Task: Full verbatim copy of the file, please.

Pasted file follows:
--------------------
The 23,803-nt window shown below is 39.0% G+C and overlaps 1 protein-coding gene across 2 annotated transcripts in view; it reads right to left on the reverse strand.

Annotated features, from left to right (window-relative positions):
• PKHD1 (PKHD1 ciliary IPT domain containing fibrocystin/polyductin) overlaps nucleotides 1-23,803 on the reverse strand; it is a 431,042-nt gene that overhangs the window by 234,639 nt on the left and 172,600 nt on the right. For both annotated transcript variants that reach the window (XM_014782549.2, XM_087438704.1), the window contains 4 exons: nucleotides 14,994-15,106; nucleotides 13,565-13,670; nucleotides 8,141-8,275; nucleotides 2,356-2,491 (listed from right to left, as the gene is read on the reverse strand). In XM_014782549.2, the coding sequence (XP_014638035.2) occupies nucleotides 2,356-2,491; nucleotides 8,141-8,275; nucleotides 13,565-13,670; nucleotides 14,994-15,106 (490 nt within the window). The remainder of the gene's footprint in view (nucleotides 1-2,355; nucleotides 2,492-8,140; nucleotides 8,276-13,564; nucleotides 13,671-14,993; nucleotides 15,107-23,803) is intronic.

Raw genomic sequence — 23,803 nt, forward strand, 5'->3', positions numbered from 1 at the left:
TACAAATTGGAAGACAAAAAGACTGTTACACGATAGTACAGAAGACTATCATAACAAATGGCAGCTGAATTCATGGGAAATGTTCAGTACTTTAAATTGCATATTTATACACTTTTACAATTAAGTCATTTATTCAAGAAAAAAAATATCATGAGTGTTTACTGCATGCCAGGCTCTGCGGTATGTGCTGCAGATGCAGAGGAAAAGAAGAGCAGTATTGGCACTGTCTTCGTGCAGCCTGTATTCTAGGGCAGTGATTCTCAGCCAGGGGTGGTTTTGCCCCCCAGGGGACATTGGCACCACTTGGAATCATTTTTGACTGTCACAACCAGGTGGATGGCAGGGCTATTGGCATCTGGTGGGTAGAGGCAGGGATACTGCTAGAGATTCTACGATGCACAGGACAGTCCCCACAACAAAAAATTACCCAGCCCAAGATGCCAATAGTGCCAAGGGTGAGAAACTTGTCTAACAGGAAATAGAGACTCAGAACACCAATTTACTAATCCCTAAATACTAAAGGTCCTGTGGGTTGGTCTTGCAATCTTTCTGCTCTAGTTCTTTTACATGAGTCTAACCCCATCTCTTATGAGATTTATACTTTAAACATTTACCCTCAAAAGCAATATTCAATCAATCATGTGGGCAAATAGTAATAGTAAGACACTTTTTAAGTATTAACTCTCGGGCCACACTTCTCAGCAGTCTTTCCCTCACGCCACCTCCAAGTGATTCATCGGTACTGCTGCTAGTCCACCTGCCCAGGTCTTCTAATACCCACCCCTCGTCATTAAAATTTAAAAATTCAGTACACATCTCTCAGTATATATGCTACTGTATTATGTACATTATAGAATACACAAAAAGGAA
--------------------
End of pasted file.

The 23,803-nt window shown below is 39.0% G+C and overlaps 1 protein-coding gene across 2 annotated transcripts in view; it reads right to left on the reverse strand.

Annotated features, from left to right (window-relative positions):
• PKHD1 (PKHD1 ciliary IPT domain containing fibrocystin/polyductin) overlaps nucleotides 1-23,803 on the reverse strand; it is a 431,042-nt gene that overhangs the window by 234,639 nt on the left and 172,600 nt on the right. For both annotated transcript variants that reach the window (XM_014782549.2, XM_087438704.1), the window contains 4 exons: nucleotides 14,994-15,106; nucleotides 13,565-13,670; nucleotides 8,141-8,275; nucleotides 2,356-2,491 (listed from right to left, as the gene is read on the reverse strand). In XM_014782549.2, the coding sequence (XP_014638035.2) occupies nucleotides 2,356-2,491; nucleotides 8,141-8,275; nucleotides 13,565-13,670; nucleotides 14,994-15,106 (490 nt within the window). The remainder of the gene's footprint in view (nucleotides 1-2,355; nucleotides 2,492-8,140; nucleotides 8,276-13,564; nucleotides 13,671-14,993; nucleotides 15,107-23,803) is intronic.

Raw genomic sequence — 23,803 nt, forward strand, 5'->3', positions numbered from 1 at the left:
TACAAATTGGAAGACAAAAAGACTGTTACACGATAGTACAGAAGACTATCATAACAAATGGCAGCTGAATTCATGGGAAATGTTCAGTACTTTAAATTGCATATTTATACACTTTTACAATTAAGTCATTTATTCAAGAAAAAAAATATCATGAGTGTTTACTGCATGCCAGGCTCTGCGGTATGTGCTGCAGATGCAGAGGAAAAGAAGAGCAGTATTGGCACTGTCTTCGTGCAGCCTGTATTCTAGGGCAGTGATTCTCAGCCAGGGGTGGTTTTGCCCCCCAGGGGACATTGGCACCACTTGGAATCATTTTTGACTGTCACAACCAGGTGGATGGCAGGGCTATTGGCATCTGGTGGGTAGAGGCAGGGATACTGCTAGAGATTCTACGATGCACAGGACAGTCCCCACAACAAAAAATTACCCAGCCCAAGATGCCAATAGTGCCAAGGGTGAGAAACTTGTCTAACAGGAAATAGAGACTCAGAACACCAATTTACTAATCCCTAAATACTAAAGGTCCTGTGGGTTGGTCTTGCAATCTTTCTGCTCTAGTTCTTTTACATGAGTCTAACCCCATCTCTTATGAGATTTATACTTTAAACATTTACCCTCAAAAGCAATATTCAATCAATCATGTGGGCAAATAGTAATAGTAAGACACTTTTTAAGTATTAACTCTCGGGCCACACTTCTCAGCAGTCTTTCCCTCACGCCACCTCCAAGTGATTCATCGGTACTGCTGCTAGTCCACCTGCCCAGGTCTTCTAATACCCACCCCTCGTCATTAAAATTTAAAAATTCAGTACACATCTCTCAGTATATATGCTACTGTATTATGTACATTATAGAATACACAAAAAGGAA